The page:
Monday, October 20, 2008

Why McCain is Farther Behind Than You Might Think

I'm going to take a quick break from education to write one -- and only one -- post about the presidential election.

The consensus on the election seems to be that Obama is in the lead, but McCain's not out of striking distance (as he says: "we have them right where we want them"). The national polls are a quick snapshot, but they don't reflect the way we elect our next President. The next President will have to win at least 270 electoral votes; not a majority of Americans (though let's hope, whoever wins, that they win both). I hear a lot of talk about the polls, but very few people seem to really break it down. So, here is a breakdown of the states that will decide who wins:

After each state I have placed 5 numbers in parentheses (yes, it's a lot of information -- but it shows just how iffy looking at polls or predicting the race is). Here's an explanation of each number:

1.) A simple average of McCain's average lead/deficit in all recent polls, calculated by
2.) McCain's average lead/deficit, as calculated by a regression trend, in the polls as calculated by
3.) A snapshot of McCain's current lead/deficit, as calculated by averaging polls and factoring in trends, demographic information, and what's happening in neighboring states as calculated by
4.) A prediction of McCain's margin of victory/defeat on election day, given all the information above in addition to historical trends, calculated by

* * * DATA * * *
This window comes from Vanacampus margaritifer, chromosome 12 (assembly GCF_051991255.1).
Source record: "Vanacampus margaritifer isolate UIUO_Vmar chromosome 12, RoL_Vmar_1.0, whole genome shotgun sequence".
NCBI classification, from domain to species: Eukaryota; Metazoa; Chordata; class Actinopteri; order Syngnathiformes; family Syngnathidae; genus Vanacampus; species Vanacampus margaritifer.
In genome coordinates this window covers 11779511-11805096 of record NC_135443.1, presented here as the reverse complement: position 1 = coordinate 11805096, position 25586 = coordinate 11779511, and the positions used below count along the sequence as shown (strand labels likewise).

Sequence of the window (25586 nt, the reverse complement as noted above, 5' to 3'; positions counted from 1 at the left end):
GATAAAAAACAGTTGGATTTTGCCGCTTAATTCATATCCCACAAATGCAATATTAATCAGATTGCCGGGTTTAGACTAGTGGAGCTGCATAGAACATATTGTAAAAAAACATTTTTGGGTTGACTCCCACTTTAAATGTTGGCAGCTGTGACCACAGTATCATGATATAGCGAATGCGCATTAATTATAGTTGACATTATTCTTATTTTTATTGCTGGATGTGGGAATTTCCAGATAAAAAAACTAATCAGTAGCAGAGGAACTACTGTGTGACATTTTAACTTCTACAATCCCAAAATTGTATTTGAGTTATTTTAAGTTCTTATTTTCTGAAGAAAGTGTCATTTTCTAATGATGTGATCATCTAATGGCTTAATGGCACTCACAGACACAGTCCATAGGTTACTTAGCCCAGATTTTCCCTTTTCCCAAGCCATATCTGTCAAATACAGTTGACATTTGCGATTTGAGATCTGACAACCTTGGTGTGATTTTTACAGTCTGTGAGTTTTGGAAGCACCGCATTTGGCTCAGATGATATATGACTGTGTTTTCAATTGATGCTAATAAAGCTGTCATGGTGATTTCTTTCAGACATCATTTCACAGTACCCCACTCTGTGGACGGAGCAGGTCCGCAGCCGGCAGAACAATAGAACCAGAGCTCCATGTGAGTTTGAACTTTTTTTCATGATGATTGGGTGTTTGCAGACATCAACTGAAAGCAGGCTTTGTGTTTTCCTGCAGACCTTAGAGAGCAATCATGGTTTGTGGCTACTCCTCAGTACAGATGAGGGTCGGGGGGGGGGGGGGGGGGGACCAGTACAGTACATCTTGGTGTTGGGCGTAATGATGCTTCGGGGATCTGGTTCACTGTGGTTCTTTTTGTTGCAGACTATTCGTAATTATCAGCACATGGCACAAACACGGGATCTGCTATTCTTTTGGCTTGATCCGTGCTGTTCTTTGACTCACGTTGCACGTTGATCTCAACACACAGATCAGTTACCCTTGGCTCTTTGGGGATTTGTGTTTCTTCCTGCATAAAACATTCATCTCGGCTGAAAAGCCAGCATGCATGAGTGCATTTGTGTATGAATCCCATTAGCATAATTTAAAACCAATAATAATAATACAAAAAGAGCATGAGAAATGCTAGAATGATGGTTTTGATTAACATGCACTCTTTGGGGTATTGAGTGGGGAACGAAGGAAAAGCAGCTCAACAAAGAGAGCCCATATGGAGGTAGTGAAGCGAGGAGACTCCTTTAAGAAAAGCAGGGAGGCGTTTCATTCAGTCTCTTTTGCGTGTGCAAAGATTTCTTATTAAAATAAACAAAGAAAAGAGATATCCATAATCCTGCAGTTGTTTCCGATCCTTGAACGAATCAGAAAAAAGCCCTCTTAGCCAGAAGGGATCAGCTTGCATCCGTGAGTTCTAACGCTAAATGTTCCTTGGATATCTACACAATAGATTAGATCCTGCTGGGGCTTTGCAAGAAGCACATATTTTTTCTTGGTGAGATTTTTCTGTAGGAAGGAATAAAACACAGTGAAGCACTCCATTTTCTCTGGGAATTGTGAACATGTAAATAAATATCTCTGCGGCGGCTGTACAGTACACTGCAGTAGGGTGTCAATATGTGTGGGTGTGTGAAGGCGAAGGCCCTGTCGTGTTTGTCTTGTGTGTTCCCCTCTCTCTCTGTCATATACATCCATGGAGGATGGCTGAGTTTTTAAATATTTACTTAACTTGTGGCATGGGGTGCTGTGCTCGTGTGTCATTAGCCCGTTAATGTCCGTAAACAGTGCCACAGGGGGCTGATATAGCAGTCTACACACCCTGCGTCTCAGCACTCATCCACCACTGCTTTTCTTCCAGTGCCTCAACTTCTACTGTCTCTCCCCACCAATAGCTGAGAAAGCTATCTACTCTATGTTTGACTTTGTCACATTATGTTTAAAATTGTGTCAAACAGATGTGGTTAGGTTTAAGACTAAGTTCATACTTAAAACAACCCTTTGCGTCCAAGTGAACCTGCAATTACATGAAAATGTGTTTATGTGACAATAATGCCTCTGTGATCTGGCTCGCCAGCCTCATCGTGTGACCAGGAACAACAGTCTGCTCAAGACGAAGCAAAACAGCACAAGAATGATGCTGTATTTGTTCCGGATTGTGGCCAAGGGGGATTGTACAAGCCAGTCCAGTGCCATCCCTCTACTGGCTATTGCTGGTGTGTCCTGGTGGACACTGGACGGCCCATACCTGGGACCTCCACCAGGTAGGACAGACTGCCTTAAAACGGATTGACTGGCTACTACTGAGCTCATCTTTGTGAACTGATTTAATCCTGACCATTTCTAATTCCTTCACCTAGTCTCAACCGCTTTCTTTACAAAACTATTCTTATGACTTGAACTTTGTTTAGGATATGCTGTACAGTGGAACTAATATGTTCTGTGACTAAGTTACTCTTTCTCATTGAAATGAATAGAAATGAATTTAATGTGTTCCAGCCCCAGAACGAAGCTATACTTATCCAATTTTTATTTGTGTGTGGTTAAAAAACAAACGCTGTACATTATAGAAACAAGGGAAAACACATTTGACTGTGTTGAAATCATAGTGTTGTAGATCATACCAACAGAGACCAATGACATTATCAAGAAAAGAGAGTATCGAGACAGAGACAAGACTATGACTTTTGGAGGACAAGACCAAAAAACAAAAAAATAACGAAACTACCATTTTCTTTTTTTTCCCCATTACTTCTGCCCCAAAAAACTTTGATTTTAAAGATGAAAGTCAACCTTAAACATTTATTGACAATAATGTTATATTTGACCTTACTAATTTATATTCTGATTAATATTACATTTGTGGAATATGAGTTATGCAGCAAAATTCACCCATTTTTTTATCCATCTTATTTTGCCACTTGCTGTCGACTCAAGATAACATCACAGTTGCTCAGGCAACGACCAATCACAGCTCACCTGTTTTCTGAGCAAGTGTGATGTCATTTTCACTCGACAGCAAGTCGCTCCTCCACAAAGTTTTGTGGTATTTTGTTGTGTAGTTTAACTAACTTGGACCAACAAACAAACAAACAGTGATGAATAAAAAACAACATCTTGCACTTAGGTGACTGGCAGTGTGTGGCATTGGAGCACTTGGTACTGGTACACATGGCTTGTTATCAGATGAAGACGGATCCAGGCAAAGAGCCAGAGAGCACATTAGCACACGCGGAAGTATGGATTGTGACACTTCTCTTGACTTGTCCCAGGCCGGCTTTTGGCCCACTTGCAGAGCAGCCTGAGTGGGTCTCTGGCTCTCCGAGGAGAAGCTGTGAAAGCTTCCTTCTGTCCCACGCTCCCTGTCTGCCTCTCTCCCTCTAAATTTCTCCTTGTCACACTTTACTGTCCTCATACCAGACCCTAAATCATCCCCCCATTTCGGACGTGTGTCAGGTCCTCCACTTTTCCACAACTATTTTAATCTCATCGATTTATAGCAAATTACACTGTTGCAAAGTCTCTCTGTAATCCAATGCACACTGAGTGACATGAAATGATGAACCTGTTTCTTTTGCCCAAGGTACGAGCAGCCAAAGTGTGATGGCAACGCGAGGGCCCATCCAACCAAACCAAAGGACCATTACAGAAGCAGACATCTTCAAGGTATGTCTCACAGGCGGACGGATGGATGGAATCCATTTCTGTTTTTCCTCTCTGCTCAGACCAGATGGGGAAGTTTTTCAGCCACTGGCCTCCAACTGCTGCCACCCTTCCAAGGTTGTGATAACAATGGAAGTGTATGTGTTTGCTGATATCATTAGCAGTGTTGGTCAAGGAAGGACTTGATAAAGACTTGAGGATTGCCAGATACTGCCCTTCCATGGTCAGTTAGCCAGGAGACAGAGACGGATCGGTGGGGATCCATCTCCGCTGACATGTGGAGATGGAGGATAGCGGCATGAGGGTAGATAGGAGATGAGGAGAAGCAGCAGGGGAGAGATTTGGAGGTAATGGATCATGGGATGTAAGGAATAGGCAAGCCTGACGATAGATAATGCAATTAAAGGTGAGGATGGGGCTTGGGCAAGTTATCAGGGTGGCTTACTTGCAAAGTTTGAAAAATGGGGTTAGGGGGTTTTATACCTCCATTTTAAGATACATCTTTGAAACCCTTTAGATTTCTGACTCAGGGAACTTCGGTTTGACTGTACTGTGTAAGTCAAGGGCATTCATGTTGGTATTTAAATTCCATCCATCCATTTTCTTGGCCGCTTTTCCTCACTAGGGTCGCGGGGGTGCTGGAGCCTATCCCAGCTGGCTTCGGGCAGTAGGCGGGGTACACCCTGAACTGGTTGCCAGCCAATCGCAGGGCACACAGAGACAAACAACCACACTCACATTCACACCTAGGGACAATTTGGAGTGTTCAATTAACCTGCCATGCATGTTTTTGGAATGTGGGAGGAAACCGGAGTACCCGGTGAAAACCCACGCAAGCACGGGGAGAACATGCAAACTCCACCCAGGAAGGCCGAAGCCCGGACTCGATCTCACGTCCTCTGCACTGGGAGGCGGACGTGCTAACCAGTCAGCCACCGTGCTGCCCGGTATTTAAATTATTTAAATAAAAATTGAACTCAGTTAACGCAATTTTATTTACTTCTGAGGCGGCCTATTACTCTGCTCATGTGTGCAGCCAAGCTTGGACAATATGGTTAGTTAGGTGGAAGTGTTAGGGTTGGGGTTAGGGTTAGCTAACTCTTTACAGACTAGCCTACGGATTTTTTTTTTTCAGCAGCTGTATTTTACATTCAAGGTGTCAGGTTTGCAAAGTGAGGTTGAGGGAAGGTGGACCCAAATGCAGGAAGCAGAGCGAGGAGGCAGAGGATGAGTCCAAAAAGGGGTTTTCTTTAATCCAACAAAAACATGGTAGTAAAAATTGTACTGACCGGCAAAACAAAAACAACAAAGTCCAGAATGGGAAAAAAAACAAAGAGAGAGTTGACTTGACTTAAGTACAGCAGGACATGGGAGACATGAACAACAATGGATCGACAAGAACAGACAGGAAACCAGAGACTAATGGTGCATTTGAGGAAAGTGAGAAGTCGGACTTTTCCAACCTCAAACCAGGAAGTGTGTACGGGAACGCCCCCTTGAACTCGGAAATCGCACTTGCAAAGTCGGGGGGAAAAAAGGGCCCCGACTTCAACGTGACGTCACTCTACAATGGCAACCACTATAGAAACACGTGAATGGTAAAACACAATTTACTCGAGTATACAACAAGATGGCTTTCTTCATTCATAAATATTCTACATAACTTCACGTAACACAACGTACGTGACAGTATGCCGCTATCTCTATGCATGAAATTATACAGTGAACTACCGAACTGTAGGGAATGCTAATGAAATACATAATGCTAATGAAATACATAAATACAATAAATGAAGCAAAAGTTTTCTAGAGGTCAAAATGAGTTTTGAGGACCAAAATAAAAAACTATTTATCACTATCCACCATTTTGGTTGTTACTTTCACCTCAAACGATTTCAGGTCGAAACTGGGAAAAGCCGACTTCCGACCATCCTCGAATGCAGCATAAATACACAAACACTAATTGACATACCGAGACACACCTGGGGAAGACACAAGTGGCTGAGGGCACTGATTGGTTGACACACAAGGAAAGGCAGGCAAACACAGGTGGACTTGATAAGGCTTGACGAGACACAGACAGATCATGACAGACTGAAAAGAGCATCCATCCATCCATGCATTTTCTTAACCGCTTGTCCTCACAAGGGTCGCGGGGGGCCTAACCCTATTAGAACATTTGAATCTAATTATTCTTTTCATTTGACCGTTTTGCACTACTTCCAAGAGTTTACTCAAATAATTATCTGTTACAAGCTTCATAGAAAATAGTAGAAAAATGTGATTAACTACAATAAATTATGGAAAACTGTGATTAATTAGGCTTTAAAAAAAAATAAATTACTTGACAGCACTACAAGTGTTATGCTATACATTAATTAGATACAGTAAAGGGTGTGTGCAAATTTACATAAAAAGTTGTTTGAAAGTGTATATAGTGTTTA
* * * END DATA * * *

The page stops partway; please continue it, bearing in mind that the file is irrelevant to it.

5.) The odds of a McCain victory as calculated, again, by

In short, the 5 numbers are: 3 estimates of how far ahead/behind McCain is right now, an estimate of what that gap will be on election night, and the odds that he'll win that state. I've rounded all decimals to nearest whole number to make it (slightly) easier to read. All margins are presented from the McCain camp's point of view. In other words, -5 means that he's 5 percentage points behind according to that calculation.

Ok, so McCain needs to win 270 electoral votes in order to win the election. Depending on which website/calculation you believe, there are about 150-160 electoral votes that are solidly polling in McCain's favor or strongly leaning that way. Which leaves about 110-120 electoral votes that he has to win from states that are either toss-ups or in which he's currently behind. For simplicity, I'll take the calculation of 155 leaning/solid McCain electoral votes that RealClearPolitics has and start from there. Assuming he wins the solid states plus Georgia and Montana, he would have 155 electoral votes. Then he needs to start winning some of the closer states. Below are all of the states currently declared "toss-ups."